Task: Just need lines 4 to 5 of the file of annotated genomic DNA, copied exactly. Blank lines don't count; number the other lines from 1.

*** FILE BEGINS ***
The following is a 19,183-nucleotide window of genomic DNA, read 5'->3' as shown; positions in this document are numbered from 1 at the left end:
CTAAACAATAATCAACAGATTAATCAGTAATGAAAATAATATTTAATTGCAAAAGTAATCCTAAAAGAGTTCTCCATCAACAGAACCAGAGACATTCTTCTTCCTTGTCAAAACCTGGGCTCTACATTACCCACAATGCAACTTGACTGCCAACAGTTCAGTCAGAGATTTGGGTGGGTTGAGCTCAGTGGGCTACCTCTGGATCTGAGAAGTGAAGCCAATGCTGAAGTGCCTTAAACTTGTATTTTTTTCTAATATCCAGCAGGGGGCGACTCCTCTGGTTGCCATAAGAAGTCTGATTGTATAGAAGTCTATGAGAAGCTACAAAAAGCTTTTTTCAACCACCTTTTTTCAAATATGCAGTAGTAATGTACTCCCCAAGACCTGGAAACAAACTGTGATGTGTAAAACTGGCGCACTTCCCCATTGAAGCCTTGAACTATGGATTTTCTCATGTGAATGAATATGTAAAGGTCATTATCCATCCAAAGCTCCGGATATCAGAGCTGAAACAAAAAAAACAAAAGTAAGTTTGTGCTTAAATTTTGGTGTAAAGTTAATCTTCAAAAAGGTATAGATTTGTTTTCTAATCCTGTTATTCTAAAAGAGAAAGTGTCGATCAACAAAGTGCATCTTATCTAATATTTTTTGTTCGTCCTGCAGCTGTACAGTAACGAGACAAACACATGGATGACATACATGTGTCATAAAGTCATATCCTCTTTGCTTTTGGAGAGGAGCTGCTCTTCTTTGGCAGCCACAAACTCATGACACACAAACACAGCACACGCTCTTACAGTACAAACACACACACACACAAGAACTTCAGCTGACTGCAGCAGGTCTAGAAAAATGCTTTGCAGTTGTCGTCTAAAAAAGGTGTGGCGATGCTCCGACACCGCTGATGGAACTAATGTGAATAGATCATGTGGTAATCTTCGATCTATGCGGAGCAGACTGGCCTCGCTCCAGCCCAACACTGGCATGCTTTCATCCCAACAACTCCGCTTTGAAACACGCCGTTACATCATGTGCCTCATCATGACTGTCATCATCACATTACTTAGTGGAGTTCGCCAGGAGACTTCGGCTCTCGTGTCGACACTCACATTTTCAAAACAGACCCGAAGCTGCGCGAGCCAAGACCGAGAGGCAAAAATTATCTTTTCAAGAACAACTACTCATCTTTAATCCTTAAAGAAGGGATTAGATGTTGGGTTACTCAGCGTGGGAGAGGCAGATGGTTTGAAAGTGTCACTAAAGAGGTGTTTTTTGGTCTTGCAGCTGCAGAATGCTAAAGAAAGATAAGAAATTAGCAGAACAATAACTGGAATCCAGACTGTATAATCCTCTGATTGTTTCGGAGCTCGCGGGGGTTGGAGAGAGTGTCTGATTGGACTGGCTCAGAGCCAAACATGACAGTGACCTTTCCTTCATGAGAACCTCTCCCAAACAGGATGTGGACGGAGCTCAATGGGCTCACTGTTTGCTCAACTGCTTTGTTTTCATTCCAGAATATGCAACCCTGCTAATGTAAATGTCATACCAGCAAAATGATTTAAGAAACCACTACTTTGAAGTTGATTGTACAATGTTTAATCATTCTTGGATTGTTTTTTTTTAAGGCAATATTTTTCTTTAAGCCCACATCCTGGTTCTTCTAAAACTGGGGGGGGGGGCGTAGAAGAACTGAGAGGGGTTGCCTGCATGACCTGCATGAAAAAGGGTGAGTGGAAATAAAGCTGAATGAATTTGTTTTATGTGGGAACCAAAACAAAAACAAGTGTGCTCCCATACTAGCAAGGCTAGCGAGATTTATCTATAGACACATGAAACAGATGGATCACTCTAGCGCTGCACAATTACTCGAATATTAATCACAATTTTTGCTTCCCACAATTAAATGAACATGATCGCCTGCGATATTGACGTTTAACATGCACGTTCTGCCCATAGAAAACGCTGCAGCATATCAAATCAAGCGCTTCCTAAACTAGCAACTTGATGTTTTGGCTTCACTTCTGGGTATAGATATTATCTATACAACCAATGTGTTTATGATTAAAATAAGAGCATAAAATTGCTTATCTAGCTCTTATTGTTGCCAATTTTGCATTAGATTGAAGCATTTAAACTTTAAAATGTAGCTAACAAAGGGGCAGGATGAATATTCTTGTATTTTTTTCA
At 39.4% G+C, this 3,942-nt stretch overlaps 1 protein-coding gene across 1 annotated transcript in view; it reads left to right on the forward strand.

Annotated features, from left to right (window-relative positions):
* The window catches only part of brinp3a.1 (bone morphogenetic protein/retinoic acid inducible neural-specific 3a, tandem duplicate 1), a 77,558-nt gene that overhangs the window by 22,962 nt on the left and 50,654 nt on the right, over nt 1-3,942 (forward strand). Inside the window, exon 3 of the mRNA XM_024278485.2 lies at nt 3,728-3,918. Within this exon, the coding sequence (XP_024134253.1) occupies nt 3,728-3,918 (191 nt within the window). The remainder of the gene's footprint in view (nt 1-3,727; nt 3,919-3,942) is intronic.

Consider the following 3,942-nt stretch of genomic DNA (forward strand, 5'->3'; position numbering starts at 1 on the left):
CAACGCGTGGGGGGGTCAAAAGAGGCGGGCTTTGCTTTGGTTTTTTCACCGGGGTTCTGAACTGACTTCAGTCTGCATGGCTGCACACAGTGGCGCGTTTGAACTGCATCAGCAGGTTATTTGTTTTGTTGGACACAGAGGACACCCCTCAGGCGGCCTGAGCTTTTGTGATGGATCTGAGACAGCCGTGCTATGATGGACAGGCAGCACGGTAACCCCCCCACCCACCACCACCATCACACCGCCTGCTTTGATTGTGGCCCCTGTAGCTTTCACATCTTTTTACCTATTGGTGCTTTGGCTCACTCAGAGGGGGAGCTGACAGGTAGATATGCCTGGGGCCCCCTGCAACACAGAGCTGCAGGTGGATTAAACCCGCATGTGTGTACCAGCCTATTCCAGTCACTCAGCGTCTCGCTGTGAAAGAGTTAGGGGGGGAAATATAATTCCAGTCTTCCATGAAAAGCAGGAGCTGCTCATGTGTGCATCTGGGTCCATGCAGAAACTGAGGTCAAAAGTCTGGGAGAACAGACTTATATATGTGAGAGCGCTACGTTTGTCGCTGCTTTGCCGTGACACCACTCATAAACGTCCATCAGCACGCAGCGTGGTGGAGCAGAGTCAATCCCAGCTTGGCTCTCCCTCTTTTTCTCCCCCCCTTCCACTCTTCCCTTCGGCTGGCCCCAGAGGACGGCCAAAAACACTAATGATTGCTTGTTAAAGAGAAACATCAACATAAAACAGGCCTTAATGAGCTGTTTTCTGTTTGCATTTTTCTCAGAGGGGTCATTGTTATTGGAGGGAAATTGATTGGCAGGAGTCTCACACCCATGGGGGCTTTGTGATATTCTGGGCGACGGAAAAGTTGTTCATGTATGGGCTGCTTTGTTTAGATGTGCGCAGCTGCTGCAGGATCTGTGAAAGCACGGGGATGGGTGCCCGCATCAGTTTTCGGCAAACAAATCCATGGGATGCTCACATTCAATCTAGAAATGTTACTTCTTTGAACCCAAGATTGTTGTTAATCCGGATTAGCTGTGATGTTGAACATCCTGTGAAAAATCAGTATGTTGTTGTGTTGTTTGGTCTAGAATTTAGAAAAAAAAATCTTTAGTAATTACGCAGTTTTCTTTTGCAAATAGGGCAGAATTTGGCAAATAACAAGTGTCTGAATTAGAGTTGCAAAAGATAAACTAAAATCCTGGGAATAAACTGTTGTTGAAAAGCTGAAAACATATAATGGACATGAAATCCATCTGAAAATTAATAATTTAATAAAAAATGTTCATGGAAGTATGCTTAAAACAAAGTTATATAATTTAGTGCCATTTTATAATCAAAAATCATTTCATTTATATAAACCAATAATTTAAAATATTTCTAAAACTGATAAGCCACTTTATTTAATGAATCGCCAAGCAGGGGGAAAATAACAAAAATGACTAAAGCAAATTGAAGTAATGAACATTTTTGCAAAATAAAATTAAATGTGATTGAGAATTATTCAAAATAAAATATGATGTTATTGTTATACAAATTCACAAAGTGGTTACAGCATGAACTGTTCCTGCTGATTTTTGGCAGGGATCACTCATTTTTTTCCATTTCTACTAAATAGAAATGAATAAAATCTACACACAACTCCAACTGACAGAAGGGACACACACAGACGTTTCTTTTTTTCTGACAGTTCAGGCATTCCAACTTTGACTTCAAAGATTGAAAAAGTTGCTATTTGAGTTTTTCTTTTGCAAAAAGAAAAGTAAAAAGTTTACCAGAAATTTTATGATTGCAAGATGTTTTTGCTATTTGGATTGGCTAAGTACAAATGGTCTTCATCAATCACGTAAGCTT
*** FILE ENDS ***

Annotated features, from left to right (window-relative positions):
* The window catches only part of brinp3a.1 (bone morphogenetic protein/retinoic acid inducible neural-specific 3a, tandem duplicate 1), a 77,558-nt gene that overhangs the window by 22,962 nt on the left and 50,654 nt on the right, over nt 1-3,942 (forward strand). Inside the window, exon 3 of the mRNA XM_024278485.2 lies at nt 3,728-3,918. Within this exon, the coding sequence (XP_024134253.1) occupies nt 3,728-3,918 (191 nt within the window). The remainder of the gene's footprint in view (nt 1-3,727; nt 3,919-3,942) is intronic.